Although it can be difficult to accurately describe what it is that sets American folk music apart from other types of music, one characteristic would be that it is generally a traditional form of “community music.”

Folk music is sometimes performed by duos, trios and musical groups, but the genre is most frequently performed by solo artists. Even though it is not exclusively an acoustic form of music, this art form is commonly performed with acoustic, non-amplified instruments, particularly acoustic guitars. Acoustic guitars are so synonymous with folk music that they are often referred to as ‘folk guitars.’

The United States is a very large country that is home to many different regional cultures and influences. Consequently, a wide range of regional folk music styles are indigenous to different parts of the nation. Cajun, Appalachian, African-American-inspired, bluegrass and sea shanties are just some of the types of regional folk music styles that can be found in America.

Most folk music songs tell stories of some sort, and the lyrics can suggest lots of imagery. As a music of the people, folk music often commemorates historical events and occasions that are relevant to specific cultures. Many of these songs have been in existence for more than a century and the composers of the songs are largely unknown.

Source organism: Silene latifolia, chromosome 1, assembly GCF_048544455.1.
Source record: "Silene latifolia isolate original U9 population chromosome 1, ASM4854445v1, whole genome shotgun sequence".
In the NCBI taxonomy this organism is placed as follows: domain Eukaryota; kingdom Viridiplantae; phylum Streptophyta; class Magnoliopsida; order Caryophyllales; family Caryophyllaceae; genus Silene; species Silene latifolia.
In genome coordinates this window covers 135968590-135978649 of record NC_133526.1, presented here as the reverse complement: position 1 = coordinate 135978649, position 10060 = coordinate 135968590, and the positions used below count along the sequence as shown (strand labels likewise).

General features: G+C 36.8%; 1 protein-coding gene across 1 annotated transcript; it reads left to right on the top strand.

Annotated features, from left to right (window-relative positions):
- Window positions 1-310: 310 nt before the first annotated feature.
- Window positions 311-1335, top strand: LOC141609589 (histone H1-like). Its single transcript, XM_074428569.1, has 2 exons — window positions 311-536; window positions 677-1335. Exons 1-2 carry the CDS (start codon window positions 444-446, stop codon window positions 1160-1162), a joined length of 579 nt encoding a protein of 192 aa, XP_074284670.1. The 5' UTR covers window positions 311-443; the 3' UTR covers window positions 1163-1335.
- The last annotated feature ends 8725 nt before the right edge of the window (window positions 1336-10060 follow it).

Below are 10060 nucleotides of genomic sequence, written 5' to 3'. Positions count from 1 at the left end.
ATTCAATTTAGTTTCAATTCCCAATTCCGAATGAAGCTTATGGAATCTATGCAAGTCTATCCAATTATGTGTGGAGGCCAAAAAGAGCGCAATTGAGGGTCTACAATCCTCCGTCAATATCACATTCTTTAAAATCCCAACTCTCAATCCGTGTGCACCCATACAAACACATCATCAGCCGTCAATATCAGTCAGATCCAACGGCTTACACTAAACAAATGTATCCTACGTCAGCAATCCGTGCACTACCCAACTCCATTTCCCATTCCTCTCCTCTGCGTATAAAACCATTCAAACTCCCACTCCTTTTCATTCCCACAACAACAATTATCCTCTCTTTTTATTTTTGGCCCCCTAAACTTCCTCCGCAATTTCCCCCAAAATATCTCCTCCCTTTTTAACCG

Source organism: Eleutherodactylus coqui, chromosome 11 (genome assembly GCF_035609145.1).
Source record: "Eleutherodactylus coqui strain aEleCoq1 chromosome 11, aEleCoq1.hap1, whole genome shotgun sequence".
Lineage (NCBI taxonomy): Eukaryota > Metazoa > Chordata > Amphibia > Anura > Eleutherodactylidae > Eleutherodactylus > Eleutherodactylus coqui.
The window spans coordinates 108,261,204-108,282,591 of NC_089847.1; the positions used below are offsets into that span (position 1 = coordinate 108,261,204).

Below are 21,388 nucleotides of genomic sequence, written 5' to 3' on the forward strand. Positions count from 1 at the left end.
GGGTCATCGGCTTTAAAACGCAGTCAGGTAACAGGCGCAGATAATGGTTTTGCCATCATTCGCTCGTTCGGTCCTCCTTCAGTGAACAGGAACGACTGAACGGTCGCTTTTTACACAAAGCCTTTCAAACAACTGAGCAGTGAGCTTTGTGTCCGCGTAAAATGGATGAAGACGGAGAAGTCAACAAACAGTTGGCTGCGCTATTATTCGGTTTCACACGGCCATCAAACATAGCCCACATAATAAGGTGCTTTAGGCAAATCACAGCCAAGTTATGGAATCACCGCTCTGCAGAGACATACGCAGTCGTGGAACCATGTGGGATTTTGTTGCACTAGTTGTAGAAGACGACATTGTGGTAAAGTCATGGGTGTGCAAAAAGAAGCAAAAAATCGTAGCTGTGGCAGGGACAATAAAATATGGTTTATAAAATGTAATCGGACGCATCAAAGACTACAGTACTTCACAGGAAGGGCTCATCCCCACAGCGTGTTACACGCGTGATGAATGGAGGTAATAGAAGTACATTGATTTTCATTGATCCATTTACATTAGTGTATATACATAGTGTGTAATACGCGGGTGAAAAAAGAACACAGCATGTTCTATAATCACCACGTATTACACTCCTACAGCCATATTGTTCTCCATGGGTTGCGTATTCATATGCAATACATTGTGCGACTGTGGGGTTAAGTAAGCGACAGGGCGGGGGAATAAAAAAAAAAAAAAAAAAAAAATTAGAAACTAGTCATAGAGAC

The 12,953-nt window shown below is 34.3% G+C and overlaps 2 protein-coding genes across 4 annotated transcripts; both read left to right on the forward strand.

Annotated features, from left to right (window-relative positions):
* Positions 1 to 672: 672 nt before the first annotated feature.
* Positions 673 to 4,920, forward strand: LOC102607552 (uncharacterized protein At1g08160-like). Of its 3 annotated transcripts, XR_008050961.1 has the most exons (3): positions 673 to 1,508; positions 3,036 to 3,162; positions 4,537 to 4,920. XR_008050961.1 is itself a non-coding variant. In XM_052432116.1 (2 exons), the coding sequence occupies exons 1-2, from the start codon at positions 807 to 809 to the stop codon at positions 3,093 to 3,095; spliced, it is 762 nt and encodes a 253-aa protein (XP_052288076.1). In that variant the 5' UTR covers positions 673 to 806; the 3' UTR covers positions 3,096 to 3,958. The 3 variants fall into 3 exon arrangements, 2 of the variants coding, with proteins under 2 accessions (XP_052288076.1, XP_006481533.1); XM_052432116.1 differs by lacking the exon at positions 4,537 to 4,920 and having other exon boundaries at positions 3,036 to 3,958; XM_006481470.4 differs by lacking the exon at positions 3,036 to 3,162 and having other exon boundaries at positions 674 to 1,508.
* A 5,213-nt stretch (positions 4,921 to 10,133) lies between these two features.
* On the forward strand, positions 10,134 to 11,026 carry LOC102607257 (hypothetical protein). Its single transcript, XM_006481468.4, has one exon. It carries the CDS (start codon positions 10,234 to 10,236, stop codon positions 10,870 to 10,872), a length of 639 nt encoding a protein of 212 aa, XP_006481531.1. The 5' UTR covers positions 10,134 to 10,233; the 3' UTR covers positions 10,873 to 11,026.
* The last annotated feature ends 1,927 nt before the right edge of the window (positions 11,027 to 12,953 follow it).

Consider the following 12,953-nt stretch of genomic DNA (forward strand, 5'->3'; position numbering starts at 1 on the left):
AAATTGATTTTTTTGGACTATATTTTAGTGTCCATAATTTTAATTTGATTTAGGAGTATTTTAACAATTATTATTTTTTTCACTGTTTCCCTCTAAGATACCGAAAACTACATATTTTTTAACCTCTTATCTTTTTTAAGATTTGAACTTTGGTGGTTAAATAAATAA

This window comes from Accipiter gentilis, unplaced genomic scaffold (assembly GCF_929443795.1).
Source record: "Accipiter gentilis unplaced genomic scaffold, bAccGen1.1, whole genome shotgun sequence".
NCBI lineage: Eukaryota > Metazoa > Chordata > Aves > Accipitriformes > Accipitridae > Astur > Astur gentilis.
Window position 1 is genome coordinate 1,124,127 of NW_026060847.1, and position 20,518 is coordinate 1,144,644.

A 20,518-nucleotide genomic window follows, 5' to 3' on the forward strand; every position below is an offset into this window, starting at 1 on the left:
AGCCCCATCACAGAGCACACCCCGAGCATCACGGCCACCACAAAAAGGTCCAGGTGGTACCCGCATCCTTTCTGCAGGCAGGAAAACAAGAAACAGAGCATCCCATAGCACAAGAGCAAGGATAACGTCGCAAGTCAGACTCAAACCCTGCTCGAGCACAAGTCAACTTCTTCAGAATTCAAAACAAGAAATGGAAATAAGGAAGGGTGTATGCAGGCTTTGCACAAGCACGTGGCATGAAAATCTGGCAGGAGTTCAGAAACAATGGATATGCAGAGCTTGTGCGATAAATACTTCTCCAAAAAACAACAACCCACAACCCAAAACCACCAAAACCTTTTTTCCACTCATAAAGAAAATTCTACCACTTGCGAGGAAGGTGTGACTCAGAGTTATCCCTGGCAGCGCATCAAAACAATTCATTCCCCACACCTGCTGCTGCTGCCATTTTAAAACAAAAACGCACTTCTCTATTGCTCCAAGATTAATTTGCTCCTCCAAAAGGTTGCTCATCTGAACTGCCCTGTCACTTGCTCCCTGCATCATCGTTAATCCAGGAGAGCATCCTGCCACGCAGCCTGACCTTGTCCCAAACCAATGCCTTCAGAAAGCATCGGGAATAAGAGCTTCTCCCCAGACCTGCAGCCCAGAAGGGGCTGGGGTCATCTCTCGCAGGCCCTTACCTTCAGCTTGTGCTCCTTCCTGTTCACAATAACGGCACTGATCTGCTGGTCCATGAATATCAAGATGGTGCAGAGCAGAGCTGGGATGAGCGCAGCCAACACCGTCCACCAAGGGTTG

Folk music maintains similarities with some varieties of country music, but also shares some musical traits with the blues format. The songs are often presented in a narrative voice and feature catchy melodies that appeal to a broad spectrum of listeners.

In the mid-20th century, folk music became especially popular in America and major artists began to sing more often about political and social issues.

Through the years American folk music has been fused with other types of music by some artists. In addition to traditional folk music, there are now sub-genres such as alternative folk, contemporary folk, folk-rock and folk-country.

While folk music has never attained the mass-appeal of more commercial types of music, this type of entertainment is still alive and well. College and community radio stations throughout America regularly devote airtime to the genre, and live performances of folk music are well-attended by people of all ages.